Cockroaches have been walking the earth for millions of years, for much longer than we have. It looks like they might be here long after we are gone too, but not if we can help it.
A new study from Purdue University found that German cockroaches are becoming immune to powerful and popular pesticides, making it virtually impossible to control the population. Scientists claimed that during the study as the cockroaches were exposed to certain insecticides, they not only developed a resistance to one insecticide in question, but to other insecticides as well. Once a cockroach develops a resistance, it can pass it to its offspring. With female cockroaches breeding an average of 200-300 babies in their lifetime, it’s only a matter of time before these insects become essentially insecticide-proof.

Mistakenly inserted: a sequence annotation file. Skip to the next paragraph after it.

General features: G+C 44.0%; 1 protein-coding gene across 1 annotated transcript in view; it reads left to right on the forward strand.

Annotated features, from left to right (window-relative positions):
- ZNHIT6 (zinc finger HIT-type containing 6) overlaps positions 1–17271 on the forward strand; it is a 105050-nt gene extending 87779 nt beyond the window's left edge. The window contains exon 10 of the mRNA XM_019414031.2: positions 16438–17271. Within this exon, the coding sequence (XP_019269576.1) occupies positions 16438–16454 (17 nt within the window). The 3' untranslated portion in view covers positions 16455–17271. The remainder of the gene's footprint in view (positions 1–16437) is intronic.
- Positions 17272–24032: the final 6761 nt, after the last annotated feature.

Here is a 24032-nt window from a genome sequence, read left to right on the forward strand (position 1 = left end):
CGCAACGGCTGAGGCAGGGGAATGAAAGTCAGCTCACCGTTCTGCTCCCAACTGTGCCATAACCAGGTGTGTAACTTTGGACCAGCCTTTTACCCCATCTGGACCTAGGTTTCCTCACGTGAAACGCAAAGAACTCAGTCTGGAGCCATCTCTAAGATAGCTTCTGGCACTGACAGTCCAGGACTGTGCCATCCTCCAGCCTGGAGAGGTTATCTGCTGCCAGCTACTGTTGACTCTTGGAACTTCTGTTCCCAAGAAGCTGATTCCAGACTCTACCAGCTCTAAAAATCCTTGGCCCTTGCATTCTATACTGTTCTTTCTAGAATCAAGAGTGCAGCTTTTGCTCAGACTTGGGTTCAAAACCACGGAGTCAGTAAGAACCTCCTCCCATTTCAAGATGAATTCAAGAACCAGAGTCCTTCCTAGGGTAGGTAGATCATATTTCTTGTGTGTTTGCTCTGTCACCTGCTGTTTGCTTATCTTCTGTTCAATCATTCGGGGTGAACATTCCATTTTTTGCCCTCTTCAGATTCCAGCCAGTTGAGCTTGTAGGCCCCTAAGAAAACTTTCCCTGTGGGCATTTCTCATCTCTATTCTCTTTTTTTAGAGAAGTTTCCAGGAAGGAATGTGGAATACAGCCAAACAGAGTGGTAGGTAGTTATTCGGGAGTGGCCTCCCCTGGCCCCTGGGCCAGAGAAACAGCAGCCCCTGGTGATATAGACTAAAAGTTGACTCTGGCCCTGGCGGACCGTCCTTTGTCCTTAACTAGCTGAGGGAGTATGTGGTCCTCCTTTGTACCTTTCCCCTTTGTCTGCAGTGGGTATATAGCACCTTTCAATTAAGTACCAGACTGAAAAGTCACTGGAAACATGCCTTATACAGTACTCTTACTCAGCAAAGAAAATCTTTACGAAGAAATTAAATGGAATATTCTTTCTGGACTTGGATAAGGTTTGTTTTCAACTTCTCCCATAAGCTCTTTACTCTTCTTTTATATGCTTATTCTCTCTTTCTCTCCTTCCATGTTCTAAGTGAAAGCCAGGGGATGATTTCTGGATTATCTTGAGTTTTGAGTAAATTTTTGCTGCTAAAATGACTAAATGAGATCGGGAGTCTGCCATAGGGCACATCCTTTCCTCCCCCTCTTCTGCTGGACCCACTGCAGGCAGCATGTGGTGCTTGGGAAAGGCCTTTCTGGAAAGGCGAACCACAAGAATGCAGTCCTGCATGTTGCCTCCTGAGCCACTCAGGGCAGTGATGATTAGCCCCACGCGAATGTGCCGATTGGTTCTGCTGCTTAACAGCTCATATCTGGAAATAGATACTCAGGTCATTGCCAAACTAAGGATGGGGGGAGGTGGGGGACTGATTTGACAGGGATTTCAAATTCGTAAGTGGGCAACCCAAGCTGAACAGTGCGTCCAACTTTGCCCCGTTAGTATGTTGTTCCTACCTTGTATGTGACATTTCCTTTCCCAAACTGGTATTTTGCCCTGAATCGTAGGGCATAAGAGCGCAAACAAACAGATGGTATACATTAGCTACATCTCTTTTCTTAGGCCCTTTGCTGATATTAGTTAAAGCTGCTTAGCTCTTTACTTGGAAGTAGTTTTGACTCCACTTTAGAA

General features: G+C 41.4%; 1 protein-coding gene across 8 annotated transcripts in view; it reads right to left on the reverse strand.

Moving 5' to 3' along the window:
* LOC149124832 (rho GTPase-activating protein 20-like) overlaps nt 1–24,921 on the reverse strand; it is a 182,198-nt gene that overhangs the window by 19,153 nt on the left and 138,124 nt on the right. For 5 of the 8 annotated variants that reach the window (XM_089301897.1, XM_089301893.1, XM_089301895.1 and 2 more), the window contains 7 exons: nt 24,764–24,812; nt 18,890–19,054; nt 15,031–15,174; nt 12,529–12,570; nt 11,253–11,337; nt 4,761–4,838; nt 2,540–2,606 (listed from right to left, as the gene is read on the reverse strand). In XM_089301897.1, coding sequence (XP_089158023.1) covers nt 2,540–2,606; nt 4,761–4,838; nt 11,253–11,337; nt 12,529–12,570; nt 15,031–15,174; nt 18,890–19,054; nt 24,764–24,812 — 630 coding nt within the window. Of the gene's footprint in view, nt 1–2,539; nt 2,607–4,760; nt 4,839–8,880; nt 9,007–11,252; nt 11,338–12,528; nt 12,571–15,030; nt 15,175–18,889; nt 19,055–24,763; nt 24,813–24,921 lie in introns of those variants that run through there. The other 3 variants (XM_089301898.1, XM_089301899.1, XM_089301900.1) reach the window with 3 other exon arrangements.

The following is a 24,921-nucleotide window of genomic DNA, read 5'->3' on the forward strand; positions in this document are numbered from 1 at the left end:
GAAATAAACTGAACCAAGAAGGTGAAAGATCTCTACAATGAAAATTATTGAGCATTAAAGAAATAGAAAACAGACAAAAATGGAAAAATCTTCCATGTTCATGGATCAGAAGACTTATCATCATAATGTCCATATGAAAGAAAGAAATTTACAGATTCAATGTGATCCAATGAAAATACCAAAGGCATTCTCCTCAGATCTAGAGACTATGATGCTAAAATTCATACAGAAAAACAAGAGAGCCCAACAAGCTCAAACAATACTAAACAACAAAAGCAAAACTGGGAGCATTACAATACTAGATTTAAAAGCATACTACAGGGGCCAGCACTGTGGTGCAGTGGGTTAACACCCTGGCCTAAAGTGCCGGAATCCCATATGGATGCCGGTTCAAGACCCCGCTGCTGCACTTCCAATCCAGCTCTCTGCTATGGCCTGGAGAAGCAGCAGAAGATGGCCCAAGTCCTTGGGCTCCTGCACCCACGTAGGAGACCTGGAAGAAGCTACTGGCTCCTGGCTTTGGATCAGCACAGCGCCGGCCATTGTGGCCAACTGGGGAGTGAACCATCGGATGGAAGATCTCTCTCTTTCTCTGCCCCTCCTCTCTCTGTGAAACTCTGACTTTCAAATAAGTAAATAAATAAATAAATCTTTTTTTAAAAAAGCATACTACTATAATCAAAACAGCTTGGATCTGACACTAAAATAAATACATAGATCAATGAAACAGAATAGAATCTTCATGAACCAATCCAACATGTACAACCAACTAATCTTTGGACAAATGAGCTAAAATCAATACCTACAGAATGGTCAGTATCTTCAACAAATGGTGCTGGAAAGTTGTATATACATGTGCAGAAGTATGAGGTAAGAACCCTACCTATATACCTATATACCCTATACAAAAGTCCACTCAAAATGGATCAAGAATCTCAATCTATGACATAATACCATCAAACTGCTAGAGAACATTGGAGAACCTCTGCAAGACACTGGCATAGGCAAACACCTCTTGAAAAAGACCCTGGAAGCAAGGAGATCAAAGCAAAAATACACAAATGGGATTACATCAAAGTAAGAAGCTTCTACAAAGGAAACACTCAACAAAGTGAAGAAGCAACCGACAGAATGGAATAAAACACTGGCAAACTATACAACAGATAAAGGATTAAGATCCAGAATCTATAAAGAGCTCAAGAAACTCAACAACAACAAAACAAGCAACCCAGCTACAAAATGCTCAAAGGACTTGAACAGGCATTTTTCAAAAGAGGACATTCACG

What does that mean for us?
Treatments for cockroaches will need to evolve too, with new efforts to include trapping and vacuuming. Additionally, improving sanitation, will help to control the cockroach population.
But here’s the good news: When our non-toxic EcoRaider Roach Killer was tested in a Rutgers University study, it killed 95% of roaches just 24 hours after application, far surpassing the control.
In another study from Semco, EcoRaider was tested for repellency on German cockroaches. Again, EcoRaider Roach Killer proved to be far superior than the control.
Our Roach Killer is not only the most lethal substance on the market for German cockroaches, but it also provides a 30-day residual of roach repellent once it is sprayed.